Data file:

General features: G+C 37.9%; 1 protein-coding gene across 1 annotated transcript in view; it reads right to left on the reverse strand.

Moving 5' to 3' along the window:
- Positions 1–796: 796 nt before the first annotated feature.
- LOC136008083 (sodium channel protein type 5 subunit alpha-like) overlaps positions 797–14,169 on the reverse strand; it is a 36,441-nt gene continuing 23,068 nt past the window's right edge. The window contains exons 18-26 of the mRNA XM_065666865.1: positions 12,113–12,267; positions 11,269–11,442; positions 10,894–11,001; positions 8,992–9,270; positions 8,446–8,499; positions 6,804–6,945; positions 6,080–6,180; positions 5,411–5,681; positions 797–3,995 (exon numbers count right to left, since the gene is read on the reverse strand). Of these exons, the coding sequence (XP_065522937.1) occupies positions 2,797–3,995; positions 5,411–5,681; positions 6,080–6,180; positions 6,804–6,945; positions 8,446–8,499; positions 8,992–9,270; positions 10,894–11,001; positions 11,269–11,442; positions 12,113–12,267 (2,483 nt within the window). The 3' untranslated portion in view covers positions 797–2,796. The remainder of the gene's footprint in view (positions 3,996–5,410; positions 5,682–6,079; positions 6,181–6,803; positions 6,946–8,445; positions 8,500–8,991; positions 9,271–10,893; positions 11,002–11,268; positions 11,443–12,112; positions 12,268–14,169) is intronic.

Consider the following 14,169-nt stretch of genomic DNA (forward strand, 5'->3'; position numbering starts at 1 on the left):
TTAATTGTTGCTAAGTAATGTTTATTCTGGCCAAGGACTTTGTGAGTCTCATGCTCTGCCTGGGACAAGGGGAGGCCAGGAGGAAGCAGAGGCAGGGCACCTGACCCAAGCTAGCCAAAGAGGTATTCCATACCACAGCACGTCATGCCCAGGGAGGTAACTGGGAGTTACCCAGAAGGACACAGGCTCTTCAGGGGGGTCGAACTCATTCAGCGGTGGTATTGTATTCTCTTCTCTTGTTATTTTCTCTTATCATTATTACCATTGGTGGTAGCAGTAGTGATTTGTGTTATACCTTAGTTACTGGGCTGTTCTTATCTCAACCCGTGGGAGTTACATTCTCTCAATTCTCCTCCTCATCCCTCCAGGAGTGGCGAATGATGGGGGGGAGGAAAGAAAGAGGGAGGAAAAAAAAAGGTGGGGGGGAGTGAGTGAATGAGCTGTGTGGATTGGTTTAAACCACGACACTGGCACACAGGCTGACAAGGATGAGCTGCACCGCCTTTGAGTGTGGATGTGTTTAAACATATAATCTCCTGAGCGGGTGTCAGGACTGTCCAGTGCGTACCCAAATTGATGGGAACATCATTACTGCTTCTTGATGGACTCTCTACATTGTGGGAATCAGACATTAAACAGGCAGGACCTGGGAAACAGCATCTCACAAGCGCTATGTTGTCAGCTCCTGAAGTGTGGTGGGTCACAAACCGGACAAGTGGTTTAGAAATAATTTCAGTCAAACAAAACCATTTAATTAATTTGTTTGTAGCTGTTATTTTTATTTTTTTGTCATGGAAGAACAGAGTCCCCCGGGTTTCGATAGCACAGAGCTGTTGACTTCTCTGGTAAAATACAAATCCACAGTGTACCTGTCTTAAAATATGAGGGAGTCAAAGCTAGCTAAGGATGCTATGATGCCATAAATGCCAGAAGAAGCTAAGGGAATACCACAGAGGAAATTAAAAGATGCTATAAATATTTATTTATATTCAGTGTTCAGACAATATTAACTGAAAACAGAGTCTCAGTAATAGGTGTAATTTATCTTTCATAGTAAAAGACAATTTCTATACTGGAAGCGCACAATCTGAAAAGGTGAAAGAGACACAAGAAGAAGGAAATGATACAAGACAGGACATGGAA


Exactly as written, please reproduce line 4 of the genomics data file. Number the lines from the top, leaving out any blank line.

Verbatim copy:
- LOC136008083 (sodium channel protein type 5 subunit alpha-like) overlaps positions 797–14,169 on the reverse strand; it is a 36,441-nt gene continuing 23,068 nt past the window's right edge. The window contains exons 18-26 of the mRNA XM_065666865.1: positions 12,113–12,267; positions 11,269–11,442; positions 10,894–11,001; positions 8,992–9,270; positions 8,446–8,499; positions 6,804–6,945; positions 6,080–6,180; positions 5,411–5,681; positions 797–3,995 (exon numbers count right to left, since the gene is read on the reverse strand). Of these exons, the coding sequence (XP_065522937.1) occupies positions 2,797–3,995; positions 5,411–5,681; positions 6,080–6,180; positions 6,804–6,945; positions 8,446–8,499; positions 8,992–9,270; positions 10,894–11,001; positions 11,269–11,442; positions 12,113–12,267 (2,483 nt within the window). The 3' untranslated portion in view covers positions 797–2,796. The remainder of the gene's footprint in view (positions 3,996–5,410; positions 5,682–6,079; positions 6,181–6,803; positions 6,946–8,445; positions 8,500–8,991; positions 9,271–10,893; positions 11,002–11,268; positions 11,443–12,112; positions 12,268–14,169) is intronic.